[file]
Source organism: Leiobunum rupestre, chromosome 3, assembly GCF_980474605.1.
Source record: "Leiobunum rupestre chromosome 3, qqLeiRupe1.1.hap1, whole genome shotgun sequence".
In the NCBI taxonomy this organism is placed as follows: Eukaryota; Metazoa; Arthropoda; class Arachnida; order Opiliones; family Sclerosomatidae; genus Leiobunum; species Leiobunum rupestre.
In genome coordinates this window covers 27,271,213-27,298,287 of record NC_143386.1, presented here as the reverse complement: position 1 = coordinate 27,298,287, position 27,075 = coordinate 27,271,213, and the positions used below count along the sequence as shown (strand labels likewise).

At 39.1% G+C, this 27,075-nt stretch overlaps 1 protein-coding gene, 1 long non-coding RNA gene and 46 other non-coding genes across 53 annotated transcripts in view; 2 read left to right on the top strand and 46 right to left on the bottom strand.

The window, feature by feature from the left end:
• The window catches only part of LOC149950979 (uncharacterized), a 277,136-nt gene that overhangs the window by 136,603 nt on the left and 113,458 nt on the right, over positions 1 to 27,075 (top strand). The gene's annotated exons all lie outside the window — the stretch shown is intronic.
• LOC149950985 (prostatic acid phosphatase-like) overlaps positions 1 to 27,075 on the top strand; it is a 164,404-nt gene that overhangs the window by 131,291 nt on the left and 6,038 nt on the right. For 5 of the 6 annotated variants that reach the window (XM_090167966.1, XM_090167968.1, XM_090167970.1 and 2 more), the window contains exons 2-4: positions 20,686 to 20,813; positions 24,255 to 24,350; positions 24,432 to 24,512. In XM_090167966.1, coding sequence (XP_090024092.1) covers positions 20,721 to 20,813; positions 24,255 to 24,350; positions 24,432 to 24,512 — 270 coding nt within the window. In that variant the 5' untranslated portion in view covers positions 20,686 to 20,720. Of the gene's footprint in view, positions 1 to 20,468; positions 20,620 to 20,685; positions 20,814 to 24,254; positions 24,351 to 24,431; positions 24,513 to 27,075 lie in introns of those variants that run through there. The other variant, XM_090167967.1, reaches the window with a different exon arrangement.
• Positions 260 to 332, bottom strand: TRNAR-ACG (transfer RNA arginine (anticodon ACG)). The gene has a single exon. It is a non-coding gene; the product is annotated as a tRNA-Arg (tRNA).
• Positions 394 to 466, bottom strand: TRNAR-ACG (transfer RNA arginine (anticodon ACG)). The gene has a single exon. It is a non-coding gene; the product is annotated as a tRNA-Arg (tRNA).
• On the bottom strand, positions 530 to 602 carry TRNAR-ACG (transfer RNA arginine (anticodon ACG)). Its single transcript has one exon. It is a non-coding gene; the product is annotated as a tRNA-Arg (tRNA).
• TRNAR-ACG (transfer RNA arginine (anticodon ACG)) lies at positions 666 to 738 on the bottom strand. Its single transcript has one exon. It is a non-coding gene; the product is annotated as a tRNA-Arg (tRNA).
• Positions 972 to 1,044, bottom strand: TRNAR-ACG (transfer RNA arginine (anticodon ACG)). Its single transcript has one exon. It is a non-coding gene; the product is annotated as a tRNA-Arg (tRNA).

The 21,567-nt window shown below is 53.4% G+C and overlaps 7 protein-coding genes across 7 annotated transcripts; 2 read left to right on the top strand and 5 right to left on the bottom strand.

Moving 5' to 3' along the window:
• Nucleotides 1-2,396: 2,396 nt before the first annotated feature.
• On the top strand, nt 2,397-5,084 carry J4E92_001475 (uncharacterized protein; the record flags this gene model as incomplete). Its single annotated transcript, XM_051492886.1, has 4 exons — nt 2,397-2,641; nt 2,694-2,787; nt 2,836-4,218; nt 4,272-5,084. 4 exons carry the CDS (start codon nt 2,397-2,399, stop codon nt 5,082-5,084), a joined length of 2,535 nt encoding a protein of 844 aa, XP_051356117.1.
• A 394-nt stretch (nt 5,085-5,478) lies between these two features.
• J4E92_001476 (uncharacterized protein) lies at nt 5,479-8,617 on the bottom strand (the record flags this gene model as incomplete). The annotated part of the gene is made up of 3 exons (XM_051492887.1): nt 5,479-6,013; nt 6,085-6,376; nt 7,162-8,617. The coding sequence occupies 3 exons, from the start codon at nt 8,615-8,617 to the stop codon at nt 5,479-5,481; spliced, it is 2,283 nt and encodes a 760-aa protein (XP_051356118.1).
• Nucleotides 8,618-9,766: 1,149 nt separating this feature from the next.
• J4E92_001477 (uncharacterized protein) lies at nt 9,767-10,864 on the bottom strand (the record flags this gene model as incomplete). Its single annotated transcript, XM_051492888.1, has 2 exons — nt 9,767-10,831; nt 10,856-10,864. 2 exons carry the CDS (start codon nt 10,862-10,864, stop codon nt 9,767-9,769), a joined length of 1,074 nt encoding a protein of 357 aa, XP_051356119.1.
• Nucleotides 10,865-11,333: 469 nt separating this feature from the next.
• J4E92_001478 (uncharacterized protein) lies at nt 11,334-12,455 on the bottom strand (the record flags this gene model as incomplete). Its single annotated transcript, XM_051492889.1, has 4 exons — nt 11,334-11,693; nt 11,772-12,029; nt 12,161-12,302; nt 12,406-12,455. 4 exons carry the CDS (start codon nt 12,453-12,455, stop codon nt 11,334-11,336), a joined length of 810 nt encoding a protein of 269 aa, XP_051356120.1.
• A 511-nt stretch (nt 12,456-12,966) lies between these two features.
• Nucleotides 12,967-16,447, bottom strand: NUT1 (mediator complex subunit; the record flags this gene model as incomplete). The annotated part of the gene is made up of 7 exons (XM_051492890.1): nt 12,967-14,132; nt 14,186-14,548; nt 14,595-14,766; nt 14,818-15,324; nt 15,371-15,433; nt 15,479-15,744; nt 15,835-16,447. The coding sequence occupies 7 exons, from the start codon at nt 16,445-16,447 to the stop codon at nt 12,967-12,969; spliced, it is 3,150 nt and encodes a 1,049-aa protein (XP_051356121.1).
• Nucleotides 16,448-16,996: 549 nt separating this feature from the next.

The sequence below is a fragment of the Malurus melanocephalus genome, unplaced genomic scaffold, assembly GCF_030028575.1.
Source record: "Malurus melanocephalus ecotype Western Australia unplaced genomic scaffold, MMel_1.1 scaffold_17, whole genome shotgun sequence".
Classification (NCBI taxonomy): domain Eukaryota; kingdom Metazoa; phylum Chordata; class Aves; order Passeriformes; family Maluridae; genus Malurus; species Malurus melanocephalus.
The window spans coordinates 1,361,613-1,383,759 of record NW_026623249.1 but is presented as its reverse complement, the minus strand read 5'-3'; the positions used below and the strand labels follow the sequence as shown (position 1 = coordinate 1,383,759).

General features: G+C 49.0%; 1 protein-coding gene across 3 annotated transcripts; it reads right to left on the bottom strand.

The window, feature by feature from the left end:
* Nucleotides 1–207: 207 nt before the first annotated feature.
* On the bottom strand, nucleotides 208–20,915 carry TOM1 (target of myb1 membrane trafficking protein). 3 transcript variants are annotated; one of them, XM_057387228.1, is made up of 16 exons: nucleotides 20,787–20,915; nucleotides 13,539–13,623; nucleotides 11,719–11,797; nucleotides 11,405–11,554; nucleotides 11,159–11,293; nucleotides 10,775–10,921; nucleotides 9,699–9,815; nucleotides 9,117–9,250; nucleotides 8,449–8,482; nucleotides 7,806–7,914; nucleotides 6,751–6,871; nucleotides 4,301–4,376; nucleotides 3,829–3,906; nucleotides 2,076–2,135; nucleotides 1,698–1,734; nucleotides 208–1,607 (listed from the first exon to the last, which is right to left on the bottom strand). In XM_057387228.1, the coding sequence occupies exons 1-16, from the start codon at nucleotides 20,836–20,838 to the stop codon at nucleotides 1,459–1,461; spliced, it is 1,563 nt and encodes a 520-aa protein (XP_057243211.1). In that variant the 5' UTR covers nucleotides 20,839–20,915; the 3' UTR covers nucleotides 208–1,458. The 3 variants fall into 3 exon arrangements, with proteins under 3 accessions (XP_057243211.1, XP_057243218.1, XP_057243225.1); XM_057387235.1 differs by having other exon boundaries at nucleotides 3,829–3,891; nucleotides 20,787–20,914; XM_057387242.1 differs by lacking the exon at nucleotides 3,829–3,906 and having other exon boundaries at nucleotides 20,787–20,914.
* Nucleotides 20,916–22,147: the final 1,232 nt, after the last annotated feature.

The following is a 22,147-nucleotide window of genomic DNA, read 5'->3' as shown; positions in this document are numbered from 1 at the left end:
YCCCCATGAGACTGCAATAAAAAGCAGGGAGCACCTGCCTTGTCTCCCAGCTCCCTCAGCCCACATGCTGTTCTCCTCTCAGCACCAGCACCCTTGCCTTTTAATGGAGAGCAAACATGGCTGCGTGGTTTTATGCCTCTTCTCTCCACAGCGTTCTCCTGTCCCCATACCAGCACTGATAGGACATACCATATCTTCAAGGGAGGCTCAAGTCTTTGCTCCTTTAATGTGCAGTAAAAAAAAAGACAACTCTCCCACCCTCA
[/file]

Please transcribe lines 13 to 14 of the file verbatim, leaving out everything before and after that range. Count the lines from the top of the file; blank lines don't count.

• Positions 972 to 1,044, bottom strand: TRNAR-ACG (transfer RNA arginine (anticodon ACG)). Its single transcript has one exon. It is a non-coding gene; the product is annotated as a tRNA-Arg (tRNA).

The 21,567-nt window shown below is 53.4% G+C and overlaps 7 protein-coding genes across 7 annotated transcripts; 2 read left to right on the top strand and 5 right to left on the bottom strand.